Monday, April 30, 2012

The layoffs will take a little longer

Cuba has reduced state payrolls by 140,000 and plans to reduce by another 110,000 this year and to reach a 500,000 reduction by 2015, according to Cuban labor federation official Raymundo Navarro in an interview with EFE.   

The original goal, announced in September 2010, was to reach the 500,000 mark by April 2010.

Odds and ends

  • A Thursday night fire that wiped out the offices of Airline Brokers, Inc. in Coral Gables was a “deliberate” action, officials told the HeraldGranma tied it to the anniversary of the death of Orlando Bosch.

  • AFP: The Brookings Institute brings a delegation to Cuba that included, in a sign of the changing times, Alfonso Fanjul.

  • AP: Cuban diplomats in Havana talk with Cuban émigrés in the Cuban mission in Washington via videoconference, and migration reform is the top issue.

  • Europa Press: Cuban tourism continues to grow, up five percent in the first quarter.


“A swap for Gross would be popular in the Jewish community but not in the Cuban-American community, which rails against any deals with the ‘terrorist regime’ in Havana, especially since it could mean handing the Castros a major propaganda victory.”

   – Former AIPAC official Douglas Bloomfield, writing at

Friday, April 27, 2012

Odds and ends

  • Reuters: A Cuban official says that nearly half Cuba’s economic output will shift to the “non-state” sector in the next four to five years.  Earlier, the finance minister forecast that also within five years, the private sector is expected to grow by 1.8 million workers, which would put two in five workers in the private sector.

  • Granma: In the first three months of 2012, there were 2,730 sales and 10,660 donations of homes, and 8,390 sales and 6,780 donations of cars.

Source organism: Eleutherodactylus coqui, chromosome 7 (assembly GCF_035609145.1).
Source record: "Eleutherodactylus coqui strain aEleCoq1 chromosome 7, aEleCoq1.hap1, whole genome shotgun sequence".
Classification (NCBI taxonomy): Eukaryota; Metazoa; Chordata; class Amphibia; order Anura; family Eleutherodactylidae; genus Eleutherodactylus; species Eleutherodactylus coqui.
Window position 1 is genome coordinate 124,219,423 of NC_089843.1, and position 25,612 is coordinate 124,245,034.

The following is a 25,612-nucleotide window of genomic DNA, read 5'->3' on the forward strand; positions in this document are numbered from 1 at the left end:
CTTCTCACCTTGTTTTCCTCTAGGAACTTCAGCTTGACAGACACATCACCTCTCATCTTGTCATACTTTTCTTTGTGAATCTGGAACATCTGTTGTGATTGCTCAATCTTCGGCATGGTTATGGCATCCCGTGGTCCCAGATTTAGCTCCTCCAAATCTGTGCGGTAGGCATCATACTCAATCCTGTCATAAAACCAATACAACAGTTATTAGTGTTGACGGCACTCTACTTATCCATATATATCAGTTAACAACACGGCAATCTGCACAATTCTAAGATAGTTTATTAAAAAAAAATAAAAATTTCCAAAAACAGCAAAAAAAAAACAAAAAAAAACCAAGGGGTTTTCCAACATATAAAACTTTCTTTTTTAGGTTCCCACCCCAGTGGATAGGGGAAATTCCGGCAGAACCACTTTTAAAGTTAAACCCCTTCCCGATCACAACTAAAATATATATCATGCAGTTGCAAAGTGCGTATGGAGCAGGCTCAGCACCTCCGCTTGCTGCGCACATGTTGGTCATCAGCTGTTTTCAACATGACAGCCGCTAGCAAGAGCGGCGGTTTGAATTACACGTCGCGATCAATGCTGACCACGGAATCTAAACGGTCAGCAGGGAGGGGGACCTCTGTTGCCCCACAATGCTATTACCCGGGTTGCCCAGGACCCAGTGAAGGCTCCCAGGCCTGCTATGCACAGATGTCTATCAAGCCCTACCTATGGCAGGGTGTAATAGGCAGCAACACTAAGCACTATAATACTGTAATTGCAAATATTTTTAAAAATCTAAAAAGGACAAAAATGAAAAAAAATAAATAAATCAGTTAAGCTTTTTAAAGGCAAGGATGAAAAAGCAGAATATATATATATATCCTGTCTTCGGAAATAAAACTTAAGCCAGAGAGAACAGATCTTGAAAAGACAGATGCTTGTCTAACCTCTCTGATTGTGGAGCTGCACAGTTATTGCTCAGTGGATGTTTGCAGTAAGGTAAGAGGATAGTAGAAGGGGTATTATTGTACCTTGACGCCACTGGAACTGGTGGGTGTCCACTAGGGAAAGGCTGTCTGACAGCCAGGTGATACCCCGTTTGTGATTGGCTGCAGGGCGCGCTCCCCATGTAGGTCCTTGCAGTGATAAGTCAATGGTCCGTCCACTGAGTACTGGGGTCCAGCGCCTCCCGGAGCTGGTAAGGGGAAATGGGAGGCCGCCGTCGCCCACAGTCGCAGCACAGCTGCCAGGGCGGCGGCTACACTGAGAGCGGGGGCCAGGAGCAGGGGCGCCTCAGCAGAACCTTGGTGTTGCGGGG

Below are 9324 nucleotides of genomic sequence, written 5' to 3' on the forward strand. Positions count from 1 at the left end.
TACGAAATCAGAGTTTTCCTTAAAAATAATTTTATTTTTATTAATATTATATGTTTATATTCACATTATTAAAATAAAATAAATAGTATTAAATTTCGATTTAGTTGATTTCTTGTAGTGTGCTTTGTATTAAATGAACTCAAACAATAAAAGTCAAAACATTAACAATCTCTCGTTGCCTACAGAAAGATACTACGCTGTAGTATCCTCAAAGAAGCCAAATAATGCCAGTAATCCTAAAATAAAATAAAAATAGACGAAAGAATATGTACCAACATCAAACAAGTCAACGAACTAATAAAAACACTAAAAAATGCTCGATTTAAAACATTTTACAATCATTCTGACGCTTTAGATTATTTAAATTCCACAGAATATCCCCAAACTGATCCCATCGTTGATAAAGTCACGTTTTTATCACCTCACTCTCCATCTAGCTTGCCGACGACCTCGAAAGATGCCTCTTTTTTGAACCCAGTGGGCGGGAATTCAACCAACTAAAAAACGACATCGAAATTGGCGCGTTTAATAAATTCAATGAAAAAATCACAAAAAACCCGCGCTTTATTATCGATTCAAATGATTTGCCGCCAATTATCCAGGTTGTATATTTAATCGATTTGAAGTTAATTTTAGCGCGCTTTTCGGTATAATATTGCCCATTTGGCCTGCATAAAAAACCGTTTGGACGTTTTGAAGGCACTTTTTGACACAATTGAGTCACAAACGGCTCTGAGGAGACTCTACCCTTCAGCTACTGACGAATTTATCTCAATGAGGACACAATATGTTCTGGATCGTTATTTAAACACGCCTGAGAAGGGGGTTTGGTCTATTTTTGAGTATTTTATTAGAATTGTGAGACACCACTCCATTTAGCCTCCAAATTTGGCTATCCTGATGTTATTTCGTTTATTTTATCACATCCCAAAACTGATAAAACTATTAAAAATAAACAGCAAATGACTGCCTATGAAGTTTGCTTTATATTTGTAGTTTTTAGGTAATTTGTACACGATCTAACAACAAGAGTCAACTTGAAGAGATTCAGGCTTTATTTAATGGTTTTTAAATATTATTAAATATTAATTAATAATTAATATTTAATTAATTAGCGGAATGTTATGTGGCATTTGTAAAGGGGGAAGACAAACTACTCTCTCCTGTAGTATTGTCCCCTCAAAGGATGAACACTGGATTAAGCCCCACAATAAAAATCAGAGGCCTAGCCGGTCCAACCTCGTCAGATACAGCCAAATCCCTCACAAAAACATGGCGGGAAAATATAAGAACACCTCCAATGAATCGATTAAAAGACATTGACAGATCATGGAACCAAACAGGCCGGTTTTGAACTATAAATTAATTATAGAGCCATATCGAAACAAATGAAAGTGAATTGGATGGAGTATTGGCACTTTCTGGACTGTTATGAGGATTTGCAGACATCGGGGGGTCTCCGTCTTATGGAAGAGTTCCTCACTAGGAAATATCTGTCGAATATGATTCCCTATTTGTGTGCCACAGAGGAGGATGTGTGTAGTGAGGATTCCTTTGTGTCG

• Cuban authorities arrested a British subject who was resident in Havana and directed Coral Capital, a business involved in major investment projects on the island.   Cuba Standard broke the news, and the Herald added some details.

  • AFP: Cuban economics commentator Ariel Terrero chided the labor ministry for handling layoffs without “sufficient transparency,” leaving Cubans wondering precisely how many were laid off last year, and their characteristics.  As the layoffs proceed, he calls on the government to conduct a “broader discussion.”

  • Judy Gross, wife of jailed USAID contractor Alan Gross, gives an interview to Café Fuerte, expressing disappointment that Gross has not been permitted to visit his ailing mother and saying, “I don’t understand the position of the Cuban government.”  The Forward reports that the public relations firm Burson Marsteller has taken up Gross’ case, and the current strategy includes pressure on both the Cuban and U.S. governments.

  • El Tiempo (Bogota): OAS Secretary General Jose Miguel Insulza says Cuba should be invited to attend hemispheric summits.  “Having Cuba seated every three years in a Summit of the Americas does not weaken the [inter-American] system,” he said in Washington.  And it makes no sense that the largest country would exclude itself because the smallest is attending.”

  • A strange story: the Herald discovers that Cuba has complained about several cases of firearms arriving in checked luggage from Miami.


Saturday, April 21, 2012

“I did nothing legally or morally wrong”

Jailed USAID contractor Alan Gross yesterday used his weekly phone call to reach out to NBC’s Andrea Mitchell, affirming his innocence, saying his conscience is clear, and pleading for help to get released.  Her report on NBC Nightly News is here.

Friday, April 20, 2012

Performing tonight... the Artisphere in Arlington, Virginia, the Cuban band Sierra Maestra.

Odds and ends

  • Apparently unconcerned about its own climate for inward investment, Cuba supports Argentina’s expropriation of the 51 percent stake that Spain’s Repsol held in YPF, the Argentine oil company.  The Cuban statement supports Argentina’s sovereignty, which is not really at issue.  Reuters story here.

  • Herald: Florida authorities are about to conclude an investigation of Rep. David Rivera’s finances without bringing charges, but a federal investigation continues.

  • In a letter (pdf) to the Secretary of State, the U.S. Conference of Catholic Bishops calls once again for an end to the U.S. embargo against Cuba.